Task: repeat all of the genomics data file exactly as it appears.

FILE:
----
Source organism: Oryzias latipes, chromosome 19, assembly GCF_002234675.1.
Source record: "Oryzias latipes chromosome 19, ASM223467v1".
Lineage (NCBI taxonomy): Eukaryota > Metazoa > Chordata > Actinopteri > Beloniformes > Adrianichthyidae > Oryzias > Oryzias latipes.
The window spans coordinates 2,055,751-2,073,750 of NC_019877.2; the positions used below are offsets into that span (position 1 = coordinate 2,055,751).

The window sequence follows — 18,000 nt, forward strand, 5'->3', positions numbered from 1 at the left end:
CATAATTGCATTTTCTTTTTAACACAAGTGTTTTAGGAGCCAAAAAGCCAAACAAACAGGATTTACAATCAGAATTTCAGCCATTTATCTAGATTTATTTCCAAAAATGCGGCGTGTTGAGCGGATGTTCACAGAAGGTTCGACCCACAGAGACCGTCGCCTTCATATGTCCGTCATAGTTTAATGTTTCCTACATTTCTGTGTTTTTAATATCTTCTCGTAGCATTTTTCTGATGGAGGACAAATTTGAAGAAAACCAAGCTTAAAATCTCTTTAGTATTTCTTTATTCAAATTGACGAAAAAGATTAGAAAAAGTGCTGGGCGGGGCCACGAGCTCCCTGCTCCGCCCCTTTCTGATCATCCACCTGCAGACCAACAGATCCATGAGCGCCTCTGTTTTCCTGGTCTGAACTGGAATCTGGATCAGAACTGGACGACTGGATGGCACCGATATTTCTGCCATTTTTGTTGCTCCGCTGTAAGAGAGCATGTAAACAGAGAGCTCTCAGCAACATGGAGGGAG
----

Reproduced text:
Source organism: Oryzias latipes, chromosome 19, assembly GCF_002234675.1.
Source record: "Oryzias latipes chromosome 19, ASM223467v1".
Lineage (NCBI taxonomy): Eukaryota > Metazoa > Chordata > Actinopteri > Beloniformes > Adrianichthyidae > Oryzias > Oryzias latipes.
The window spans coordinates 2,055,751-2,073,750 of NC_019877.2; the positions used below are offsets into that span (position 1 = coordinate 2,055,751).

The window sequence follows — 18,000 nt, forward strand, 5'->3', positions numbered from 1 at the left end:
CATAATTGCATTTTCTTTTTAACACAAGTGTTTTAGGAGCCAAAAAGCCAAACAAACAGGATTTACAATCAGAATTTCAGCCATTTATCTAGATTTATTTCCAAAAATGCGGCGTGTTGAGCGGATGTTCACAGAAGGTTCGACCCACAGAGACCGTCGCCTTCATATGTCCGTCATAGTTTAATGTTTCCTACATTTCTGTGTTTTTAATATCTTCTCGTAGCATTTTTCTGATGGAGGACAAATTTGAAGAAAACCAAGCTTAAAATCTCTTTAGTATTTCTTTATTCAAATTGACGAAAAAGATTAGAAAAAGTGCTGGGCGGGGCCACGAGCTCCCTGCTCCGCCCCTTTCTGATCATCCACCTGCAGACCAACAGATCCATGAGCGCCTCTGTTTTCCTGGTCTGAACTGGAATCTGGATCAGAACTGGACGACTGGATGGCACCGATATTTCTGCCATTTTTGTTGCTCCGCTGTAAGAGAGCATGTAAACAGAGAGCTCTCAGCAACATGGAGGGAG